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Protest continue in Kolkata and across India against controversial agricultural bill
Protest continue in Kolkata and across India against controversial agricultural bill

Welcome to Thursday, where Trump becomes first president impeached twice, China goes back into lockdown, and a 45,000-year-old wild boar makes news. We also scan what sets "Made in Africa" ID tech apart.

SPOTLIGHT: D.C. TO ROME TO KAMPALA, DEMOCRACY IS A COUNTING QUESTION

At 6 p.m. local time Wednesday in Rome, while much of the world was transfixed on Washington, D.C., Italian reporters were huddled in a vast room of the nation's Parliament to witness another political crisis unfolding.

Former Italian Prime Minister Matteo Renzi announced that his minor party would pull out of the government, plunging Italian politics into deep uncertainty that may only be resolved with a new snap election. Pundits accused Renzi of acting for his cynical personal interest, trying to force out Prime Minister Giuseppe Conte to make space for his own comeback to the center of the political stage. Others noted that the announcement baffled Italians, who had just heard the news that their country had recorded 507 new COVID-19 deaths that day, pushing the toll past 80,000. Some argued that the far-right would win if the country heads to the polls.

Still, with all the melodrama, this governmental "crisis' is largely politics-as-usual in Italy, which has had 72 different government coalitions in the 78 years of its wobbly post-War parliamentary system. But despite all the instability, democracy itself is not in question in Italy.

Of course the "crisis' underway across the Atlantic is of another tenor, and order of magnitude. Just minutes after Renzi's announcement, the U.S. House of Representatives voted to impeach President Donald Trump — for an unprecedented second time — after the Republican leader incited a mob to block the counting of his election defeat in Congress. Five people died in the violence, and Trump continues to falsely insist that the election was "stolen" from him. The American presidential system of government, typically noted for its stability, has shown what happens when a president is particularly power-hungry. And yes, just a week before President-elect Joe Biden is slated to be inaugurated, democracy itself is in question in the U.S.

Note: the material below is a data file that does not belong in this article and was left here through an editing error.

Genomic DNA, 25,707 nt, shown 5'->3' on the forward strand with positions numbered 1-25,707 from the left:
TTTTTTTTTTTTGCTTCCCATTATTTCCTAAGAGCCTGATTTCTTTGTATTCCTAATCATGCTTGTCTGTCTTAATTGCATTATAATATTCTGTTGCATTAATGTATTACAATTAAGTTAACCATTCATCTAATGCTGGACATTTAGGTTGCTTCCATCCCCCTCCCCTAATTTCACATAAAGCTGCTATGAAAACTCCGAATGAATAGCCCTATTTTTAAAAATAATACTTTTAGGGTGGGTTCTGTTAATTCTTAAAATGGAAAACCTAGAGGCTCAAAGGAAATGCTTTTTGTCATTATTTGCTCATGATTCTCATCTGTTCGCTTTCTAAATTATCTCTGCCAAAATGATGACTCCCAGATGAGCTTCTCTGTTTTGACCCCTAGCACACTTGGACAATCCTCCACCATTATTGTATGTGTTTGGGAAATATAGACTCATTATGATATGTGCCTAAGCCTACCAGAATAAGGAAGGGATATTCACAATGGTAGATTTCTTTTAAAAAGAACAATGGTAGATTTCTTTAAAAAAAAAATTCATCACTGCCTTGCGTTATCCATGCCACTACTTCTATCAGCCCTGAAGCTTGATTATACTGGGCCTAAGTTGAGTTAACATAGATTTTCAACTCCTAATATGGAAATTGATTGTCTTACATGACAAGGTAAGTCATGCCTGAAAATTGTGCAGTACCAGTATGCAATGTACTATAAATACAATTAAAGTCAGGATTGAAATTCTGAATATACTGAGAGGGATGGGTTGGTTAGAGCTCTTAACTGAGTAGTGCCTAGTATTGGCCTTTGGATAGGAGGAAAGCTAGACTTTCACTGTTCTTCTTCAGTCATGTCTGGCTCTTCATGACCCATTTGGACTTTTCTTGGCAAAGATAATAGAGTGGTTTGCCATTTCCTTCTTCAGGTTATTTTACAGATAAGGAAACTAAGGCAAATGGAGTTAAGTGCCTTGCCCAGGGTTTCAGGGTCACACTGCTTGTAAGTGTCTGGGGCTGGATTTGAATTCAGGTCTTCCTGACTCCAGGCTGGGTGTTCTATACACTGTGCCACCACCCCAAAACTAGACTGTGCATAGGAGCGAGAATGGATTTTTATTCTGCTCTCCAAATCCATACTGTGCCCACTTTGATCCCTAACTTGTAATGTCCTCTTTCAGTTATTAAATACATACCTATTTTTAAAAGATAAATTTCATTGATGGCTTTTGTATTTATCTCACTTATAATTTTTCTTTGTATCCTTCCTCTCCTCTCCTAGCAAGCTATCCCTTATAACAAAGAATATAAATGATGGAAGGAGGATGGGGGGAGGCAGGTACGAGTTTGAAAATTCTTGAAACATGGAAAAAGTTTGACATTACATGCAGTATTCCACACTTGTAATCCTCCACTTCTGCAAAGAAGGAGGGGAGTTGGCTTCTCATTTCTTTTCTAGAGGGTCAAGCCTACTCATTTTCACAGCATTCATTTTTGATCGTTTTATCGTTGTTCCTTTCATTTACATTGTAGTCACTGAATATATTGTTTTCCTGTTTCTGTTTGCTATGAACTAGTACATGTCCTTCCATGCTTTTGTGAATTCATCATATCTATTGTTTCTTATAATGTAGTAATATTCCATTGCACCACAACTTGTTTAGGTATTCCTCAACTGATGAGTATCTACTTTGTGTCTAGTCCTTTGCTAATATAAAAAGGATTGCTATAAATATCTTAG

Meanwhile in Uganda, voters are heading to the polls Thursday in the aftermath of one of the most divisive election campaigns in recent history, with at least 55 people killed in related violence. The incumbent, 76-year-old Yoweri Museveni, has been in power for 34 years. The leading opposition candidate, the 34-year-old pop star turned politician Bobi Wine, said that the army killed one of his bodyguards and that he has been detained and prevented from campaigning several times. The government has also shut down the internet and banned international election observers. In Uganda, democracy is constantly in question.

A celebrated Italian political theorist, Norberto Bobbio, once remarked that democracy is a process by which heads are not chopped, but counted. It's always a good reminder of how crucial it is to respect the counting.

— Alessio Perrone

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Society

Return To Clay: Why An Ancient Building Material Is Back In Fashion

Concrete and glass are often thought of as the only building materials of modern architecture. But Francis Diébédo Kéré, the first African winner of a prestigious Pritzker architecture prize, works with clay, whose sustainability is not the only benefit.

Francis Diébédo Kéré extended the primary school in the village of Gando, Burkina Faso

Clara Le Fort

"Clay is fascinating. It has this unique grain and is both beautiful and soft. It soothes; it contributes to well-being..."

Francis Diébédo Kéré, the first African to be awarded the prestigious Pritzker Prize last March, is paying tribute to clay. It's a material that he adores, which has too often been shunned and attributed to modest constructions and peasant houses. Diébédo Kéré has always wanted to celebrate "earthen architecture”: buildings made out of clay. It's a technique that has been used for at least 10,000 years, which draws on this telluric element, known as dried mud, beaten earth, rammed earth, cob or adobe.

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